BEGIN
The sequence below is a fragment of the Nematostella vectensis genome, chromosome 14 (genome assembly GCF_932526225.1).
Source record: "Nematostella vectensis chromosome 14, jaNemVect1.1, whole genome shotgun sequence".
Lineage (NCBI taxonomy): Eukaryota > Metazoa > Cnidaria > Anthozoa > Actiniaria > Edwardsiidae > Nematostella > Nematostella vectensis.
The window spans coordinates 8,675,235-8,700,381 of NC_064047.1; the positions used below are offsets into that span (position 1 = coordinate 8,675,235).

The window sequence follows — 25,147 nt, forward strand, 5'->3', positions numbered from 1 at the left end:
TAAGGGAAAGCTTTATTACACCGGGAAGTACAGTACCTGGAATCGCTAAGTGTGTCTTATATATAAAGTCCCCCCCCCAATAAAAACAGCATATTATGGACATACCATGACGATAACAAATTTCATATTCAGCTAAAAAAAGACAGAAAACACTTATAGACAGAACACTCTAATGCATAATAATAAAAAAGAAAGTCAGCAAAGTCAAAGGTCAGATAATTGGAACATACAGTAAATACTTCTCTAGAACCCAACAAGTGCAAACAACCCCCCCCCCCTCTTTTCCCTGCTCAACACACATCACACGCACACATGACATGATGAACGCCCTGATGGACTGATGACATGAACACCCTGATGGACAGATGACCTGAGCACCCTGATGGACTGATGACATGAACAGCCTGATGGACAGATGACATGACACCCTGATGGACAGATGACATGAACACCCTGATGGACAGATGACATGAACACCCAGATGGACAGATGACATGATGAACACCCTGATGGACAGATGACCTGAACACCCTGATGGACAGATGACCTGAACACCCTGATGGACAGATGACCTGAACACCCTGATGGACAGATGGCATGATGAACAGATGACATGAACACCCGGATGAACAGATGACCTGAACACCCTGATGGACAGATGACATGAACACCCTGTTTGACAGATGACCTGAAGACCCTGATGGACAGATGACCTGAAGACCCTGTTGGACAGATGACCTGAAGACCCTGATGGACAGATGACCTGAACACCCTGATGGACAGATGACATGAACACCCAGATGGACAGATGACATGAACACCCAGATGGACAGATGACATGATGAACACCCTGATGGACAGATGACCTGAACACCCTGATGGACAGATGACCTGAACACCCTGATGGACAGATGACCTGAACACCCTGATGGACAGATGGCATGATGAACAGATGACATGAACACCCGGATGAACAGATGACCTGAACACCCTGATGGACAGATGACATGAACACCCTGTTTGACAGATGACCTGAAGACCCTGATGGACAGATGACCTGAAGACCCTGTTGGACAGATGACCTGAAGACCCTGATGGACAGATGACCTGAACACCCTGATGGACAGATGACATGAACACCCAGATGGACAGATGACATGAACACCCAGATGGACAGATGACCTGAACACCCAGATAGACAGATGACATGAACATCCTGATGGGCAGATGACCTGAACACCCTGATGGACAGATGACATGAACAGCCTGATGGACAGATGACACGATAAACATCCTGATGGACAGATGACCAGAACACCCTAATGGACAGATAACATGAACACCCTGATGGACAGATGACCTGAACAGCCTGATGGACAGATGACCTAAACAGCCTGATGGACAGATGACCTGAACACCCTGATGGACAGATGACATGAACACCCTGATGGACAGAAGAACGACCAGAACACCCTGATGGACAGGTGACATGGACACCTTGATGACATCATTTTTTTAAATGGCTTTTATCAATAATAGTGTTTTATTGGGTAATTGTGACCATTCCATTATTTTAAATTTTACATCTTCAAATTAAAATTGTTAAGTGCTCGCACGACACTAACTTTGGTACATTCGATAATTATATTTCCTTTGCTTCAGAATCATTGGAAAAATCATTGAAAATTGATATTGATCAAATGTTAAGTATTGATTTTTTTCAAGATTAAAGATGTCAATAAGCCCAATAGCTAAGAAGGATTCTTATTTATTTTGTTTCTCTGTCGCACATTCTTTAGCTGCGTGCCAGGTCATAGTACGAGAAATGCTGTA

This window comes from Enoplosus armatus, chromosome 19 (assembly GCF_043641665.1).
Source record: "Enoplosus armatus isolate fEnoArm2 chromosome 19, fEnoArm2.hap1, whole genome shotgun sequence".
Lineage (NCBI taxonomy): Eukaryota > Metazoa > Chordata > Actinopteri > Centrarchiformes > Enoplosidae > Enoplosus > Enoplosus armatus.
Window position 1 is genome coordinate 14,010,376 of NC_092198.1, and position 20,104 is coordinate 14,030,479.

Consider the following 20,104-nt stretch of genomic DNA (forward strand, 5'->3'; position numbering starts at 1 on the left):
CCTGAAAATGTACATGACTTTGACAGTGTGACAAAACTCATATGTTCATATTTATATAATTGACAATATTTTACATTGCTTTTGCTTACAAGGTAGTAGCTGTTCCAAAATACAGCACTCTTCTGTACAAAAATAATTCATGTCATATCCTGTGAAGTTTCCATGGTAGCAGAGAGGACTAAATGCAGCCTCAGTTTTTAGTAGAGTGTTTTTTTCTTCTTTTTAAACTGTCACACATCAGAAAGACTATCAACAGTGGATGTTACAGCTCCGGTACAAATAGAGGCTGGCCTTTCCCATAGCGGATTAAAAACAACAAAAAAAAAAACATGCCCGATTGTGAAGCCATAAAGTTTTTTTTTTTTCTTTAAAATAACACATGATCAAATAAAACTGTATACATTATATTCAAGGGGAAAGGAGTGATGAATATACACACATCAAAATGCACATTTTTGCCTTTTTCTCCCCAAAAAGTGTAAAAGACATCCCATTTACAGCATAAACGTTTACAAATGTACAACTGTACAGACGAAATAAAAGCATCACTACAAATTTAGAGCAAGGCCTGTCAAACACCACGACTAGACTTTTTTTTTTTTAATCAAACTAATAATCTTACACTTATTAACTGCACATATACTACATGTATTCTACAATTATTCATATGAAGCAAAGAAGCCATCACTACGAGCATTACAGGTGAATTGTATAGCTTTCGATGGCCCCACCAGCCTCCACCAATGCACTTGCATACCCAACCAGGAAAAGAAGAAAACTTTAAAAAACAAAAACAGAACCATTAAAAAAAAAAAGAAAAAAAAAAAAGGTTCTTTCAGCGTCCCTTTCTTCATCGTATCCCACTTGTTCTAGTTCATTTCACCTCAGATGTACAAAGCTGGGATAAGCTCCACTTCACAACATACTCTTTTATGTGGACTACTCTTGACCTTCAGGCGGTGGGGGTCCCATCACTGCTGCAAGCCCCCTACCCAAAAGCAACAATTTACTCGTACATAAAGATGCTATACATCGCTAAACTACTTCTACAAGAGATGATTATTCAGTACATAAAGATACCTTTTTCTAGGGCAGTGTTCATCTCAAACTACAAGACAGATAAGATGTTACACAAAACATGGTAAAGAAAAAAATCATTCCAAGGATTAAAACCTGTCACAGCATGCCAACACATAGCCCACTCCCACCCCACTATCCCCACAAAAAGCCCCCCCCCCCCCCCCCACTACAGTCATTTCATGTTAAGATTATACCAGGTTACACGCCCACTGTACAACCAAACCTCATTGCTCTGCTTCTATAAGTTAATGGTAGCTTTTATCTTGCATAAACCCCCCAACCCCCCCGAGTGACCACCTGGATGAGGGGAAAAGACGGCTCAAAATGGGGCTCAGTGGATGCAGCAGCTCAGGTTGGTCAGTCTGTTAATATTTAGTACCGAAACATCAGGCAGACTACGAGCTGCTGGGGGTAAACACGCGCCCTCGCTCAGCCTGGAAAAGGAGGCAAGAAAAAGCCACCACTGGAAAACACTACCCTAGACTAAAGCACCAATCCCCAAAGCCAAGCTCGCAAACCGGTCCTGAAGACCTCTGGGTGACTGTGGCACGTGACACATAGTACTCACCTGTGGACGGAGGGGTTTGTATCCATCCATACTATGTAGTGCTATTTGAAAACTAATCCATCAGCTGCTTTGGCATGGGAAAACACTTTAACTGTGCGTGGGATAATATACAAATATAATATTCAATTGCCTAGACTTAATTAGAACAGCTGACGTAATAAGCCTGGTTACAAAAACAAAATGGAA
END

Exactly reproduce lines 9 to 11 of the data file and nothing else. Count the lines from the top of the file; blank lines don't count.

Lineage (NCBI taxonomy): Eukaryota > Metazoa > Chordata > Actinopteri > Centrarchiformes > Enoplosidae > Enoplosus > Enoplosus armatus.
Window position 1 is genome coordinate 14,010,376 of NC_092198.1, and position 20,104 is coordinate 14,030,479.

Consider the following 20,104-nt stretch of genomic DNA (forward strand, 5'->3'; position numbering starts at 1 on the left):